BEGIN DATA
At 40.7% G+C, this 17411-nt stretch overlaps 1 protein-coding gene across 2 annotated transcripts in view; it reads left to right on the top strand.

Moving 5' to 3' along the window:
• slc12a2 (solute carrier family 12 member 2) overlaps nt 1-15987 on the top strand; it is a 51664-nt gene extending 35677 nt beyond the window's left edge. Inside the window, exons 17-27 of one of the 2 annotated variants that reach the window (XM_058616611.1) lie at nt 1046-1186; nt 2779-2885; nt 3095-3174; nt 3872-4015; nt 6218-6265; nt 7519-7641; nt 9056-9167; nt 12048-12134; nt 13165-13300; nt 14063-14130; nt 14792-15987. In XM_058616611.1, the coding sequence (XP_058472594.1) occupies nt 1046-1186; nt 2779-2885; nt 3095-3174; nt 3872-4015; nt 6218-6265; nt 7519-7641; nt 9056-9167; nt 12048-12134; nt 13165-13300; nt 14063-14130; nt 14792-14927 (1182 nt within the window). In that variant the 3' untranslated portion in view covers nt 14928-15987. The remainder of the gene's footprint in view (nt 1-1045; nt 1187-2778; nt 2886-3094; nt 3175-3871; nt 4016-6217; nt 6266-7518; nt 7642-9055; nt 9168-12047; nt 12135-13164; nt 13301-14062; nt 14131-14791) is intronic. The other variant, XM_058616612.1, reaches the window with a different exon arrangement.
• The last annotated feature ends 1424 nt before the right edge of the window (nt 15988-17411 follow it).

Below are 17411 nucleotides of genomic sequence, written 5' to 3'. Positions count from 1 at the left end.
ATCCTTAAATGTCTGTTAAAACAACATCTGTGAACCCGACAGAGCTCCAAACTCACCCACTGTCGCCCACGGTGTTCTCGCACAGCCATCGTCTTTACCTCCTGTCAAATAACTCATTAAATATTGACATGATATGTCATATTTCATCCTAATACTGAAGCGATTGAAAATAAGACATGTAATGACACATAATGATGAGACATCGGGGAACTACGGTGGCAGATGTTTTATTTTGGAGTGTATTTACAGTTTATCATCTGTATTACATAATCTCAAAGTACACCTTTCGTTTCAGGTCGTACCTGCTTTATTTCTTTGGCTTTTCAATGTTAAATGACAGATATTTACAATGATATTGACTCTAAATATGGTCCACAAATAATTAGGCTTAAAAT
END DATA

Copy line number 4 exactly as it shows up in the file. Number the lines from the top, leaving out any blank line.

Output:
• The last annotated feature ends 1424 nt before the right edge of the window (nt 15988-17411 follow it).